Tel-Aviv based multi-disciplinary artist Etamar Beglikter has me both intrigued and perplexed. It is the cultural, social and ecological layers that are portrayed in his artworks that have me asking so many questions.
Beglikter uses a range of multi-mediums like clay, plaster, tar and iron to create his art. I am particularly drawn to his paper art pieces, such as “44 Butterflies”, “Tribute to Menashe Kadishman” and his series “Cartoon Encyclopedia”.
During his art studies (2003 to 2010), this Master Degree graduate of the Bezalel Academy of Arts and Design started using paper and transforming it into art objects for the first time. He took volumes of the Israeli Encyclopedia Hebraica, whose publication was one of the most significant cultural projects undertaken during the first years of Israeli statehood, and created “Garbage Pail” and “Broom” (In Hebrew “Matata” deliberately spelled wrong). These artworks were emotionally shocking to viewers and difficult to accept, as encyclopedias were considered “sacred” books of knowledge and wisdom. Beglikter admits that the impact of those artworks in 2007 has since softened considerably, due to the ushering of the Google and Wikipedia information era.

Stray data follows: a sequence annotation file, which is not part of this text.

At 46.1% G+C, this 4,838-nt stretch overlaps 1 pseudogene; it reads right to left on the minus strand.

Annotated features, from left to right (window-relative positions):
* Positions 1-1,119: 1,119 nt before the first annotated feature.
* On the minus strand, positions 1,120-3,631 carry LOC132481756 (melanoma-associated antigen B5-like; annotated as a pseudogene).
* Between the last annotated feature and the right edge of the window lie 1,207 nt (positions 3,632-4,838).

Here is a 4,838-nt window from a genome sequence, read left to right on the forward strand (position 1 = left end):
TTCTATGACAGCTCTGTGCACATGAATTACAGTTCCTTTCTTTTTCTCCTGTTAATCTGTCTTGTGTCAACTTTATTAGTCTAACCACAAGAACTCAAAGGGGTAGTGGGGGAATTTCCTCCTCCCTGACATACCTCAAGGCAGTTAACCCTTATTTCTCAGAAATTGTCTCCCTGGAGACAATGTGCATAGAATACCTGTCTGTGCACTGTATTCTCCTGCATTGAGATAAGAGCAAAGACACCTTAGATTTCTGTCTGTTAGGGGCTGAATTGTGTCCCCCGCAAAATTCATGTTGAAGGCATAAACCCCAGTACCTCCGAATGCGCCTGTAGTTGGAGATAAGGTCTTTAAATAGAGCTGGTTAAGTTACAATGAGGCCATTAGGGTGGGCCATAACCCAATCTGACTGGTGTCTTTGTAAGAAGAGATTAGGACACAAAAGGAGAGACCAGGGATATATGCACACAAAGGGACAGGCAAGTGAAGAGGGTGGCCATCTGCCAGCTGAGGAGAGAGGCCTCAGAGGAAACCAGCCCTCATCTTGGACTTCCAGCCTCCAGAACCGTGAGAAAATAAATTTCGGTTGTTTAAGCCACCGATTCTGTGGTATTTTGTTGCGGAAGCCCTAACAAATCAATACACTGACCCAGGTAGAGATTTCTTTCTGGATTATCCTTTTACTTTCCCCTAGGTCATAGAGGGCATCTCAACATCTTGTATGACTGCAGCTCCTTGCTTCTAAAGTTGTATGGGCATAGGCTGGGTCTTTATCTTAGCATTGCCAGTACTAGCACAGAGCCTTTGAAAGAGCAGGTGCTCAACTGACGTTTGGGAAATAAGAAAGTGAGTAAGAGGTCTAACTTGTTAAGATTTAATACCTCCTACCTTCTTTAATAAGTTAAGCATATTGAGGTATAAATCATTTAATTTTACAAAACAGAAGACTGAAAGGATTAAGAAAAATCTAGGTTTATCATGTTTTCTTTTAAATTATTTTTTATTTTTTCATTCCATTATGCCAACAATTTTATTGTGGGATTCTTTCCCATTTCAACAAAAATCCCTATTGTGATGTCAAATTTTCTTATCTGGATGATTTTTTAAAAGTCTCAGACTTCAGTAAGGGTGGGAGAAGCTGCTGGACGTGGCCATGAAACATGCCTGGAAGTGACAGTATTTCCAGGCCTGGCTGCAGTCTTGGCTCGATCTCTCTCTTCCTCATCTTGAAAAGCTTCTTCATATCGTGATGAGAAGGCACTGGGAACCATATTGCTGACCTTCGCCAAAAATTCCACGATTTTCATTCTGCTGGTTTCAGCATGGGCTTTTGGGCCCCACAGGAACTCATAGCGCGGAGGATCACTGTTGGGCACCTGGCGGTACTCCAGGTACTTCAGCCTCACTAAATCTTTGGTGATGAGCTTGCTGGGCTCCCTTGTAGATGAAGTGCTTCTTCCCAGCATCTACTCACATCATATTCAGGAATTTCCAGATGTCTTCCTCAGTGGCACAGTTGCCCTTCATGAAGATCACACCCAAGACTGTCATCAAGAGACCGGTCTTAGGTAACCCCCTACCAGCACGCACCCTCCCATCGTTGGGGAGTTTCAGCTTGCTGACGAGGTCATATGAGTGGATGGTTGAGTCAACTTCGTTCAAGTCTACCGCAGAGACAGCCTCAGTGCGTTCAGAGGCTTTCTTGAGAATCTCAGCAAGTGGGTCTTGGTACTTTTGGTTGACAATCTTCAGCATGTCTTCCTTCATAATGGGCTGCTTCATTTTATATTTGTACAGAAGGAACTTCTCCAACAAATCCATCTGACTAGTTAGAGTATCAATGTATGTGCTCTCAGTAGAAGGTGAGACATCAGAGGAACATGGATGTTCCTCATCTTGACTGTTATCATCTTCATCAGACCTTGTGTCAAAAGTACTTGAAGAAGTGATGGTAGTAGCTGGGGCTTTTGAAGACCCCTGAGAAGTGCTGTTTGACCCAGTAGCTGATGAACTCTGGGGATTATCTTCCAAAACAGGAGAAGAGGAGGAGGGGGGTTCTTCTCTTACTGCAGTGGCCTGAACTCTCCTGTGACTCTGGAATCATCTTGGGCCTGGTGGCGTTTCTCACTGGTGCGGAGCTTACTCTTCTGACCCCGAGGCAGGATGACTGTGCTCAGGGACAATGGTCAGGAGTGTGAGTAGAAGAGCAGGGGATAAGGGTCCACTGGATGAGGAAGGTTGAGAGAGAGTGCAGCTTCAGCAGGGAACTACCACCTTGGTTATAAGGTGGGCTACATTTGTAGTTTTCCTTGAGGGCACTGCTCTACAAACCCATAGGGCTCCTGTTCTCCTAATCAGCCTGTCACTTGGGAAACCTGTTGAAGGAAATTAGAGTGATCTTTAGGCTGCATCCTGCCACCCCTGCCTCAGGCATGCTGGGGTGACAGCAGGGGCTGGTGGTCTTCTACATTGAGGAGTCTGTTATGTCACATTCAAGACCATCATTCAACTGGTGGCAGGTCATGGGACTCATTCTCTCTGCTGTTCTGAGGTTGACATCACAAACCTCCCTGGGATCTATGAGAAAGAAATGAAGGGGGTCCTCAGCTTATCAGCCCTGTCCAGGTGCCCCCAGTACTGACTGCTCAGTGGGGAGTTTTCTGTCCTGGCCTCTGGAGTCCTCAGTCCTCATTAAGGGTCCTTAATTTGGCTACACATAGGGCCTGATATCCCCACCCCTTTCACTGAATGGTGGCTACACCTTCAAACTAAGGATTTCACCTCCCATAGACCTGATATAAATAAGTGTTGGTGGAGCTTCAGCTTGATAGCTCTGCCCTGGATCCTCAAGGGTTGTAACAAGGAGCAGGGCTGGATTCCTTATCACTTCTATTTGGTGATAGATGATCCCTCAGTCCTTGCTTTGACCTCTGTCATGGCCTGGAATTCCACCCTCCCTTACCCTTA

Part of Beglikter’s art influence comes from the theories of Dr. Baruch Blich, a lecturer at Bezalel who discusses themes such as visual languages, high culture vs marginal culture and mass media. Within his series “Cartoon Encyclopedia”, Beglikter manually cuts out Encyclopedias into icons of comic figures such as Mickey Mouse and Popeye. These artworks toy with the communication of high culture (intellectuals, elite thinkers) versus the phenomena of icon communication: a visual language that oddly enough is understood globally without the aid of the written word.
“Tribute to Menashe Kadishman” is an impressive installation composed of hundreds of cut out faces, which are also composed of encyclopedia volumes based on the artwork of Kadishman’s “Shalekhet or Fallen Leaves”, which is part of the permanent exhibition at the Jewish Museum in Berlin. With this installation, Beglikter not only wants to honor one of Israeli’s first and finest art masters, but also wishes to connect old Israeli art culture with the new.
After our conversation, Beglikter leaves me with a humble and modest impression. The truth is that this young contemporary artist is highly appreciated in his homeland. Recently the Knesset (Israeli Government building) and Yad Vashem (center and museum of Holocaust History) both bought his works. Etamar Beglikter’s paper art objects are currently displayed in two museums: Paper Biennale Tel-Aviv at the Eretz Israel Museum until March 2014 and the Janco DaDa Museum in Ein Hod. Now that is nothing to be modest about! I’m pretty excited to follow all upcoming projects of this amazing artist.
Image courtesy of Etamar Beglikter’s paper artworks: Leonid Padrul, © Eretz Israel Museum, Tel Aviv